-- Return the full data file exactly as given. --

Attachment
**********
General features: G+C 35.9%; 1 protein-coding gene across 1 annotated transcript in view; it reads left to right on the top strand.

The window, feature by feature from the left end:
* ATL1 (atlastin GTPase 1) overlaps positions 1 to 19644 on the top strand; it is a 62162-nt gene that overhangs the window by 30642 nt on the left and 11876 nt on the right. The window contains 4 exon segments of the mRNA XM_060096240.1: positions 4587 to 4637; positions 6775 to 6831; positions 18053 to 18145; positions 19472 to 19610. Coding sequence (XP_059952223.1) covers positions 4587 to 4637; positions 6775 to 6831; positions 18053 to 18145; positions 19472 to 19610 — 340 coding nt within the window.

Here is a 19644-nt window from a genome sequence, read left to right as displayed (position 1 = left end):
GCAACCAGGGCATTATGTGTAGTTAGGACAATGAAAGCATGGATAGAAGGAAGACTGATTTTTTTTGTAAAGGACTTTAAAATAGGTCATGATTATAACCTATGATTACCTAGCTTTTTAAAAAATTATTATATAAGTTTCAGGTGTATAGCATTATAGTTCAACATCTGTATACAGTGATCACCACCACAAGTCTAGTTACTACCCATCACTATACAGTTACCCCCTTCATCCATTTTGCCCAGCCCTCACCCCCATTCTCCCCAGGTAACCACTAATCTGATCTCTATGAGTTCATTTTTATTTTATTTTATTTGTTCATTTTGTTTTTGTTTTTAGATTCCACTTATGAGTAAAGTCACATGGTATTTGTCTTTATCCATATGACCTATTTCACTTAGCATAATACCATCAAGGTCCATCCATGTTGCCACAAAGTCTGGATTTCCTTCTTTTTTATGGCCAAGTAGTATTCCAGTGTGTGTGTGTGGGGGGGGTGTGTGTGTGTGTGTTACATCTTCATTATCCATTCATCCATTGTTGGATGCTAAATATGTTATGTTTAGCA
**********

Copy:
General features: G+C 35.9%; 1 protein-coding gene across 1 annotated transcript in view; it reads left to right on the top strand.

The window, feature by feature from the left end:
* ATL1 (atlastin GTPase 1) overlaps positions 1 to 19644 on the top strand; it is a 62162-nt gene that overhangs the window by 30642 nt on the left and 11876 nt on the right. The window contains 4 exon segments of the mRNA XM_060096240.1: positions 4587 to 4637; positions 6775 to 6831; positions 18053 to 18145; positions 19472 to 19610. Coding sequence (XP_059952223.1) covers positions 4587 to 4637; positions 6775 to 6831; positions 18053 to 18145; positions 19472 to 19610 — 340 coding nt within the window.

Here is a 19644-nt window from a genome sequence, read left to right as displayed (position 1 = left end):
GCAACCAGGGCATTATGTGTAGTTAGGACAATGAAAGCATGGATAGAAGGAAGACTGATTTTTTTTGTAAAGGACTTTAAAATAGGTCATGATTATAACCTATGATTACCTAGCTTTTTAAAAAATTATTATATAAGTTTCAGGTGTATAGCATTATAGTTCAACATCTGTATACAGTGATCACCACCACAAGTCTAGTTACTACCCATCACTATACAGTTACCCCCTTCATCCATTTTGCCCAGCCCTCACCCCCATTCTCCCCAGGTAACCACTAATCTGATCTCTATGAGTTCATTTTTATTTTATTTTATTTGTTCATTTTGTTTTTGTTTTTAGATTCCACTTATGAGTAAAGTCACATGGTATTTGTCTTTATCCATATGACCTATTTCACTTAGCATAATACCATCAAGGTCCATCCATGTTGCCACAAAGTCTGGATTTCCTTCTTTTTTATGGCCAAGTAGTATTCCAGTGTGTGTGTGTGGGGGGGGTGTGTGTGTGTGTGTTACATCTTCATTATCCATTCATCCATTGTTGGATGCTAAATATGTTATGTTTAGCA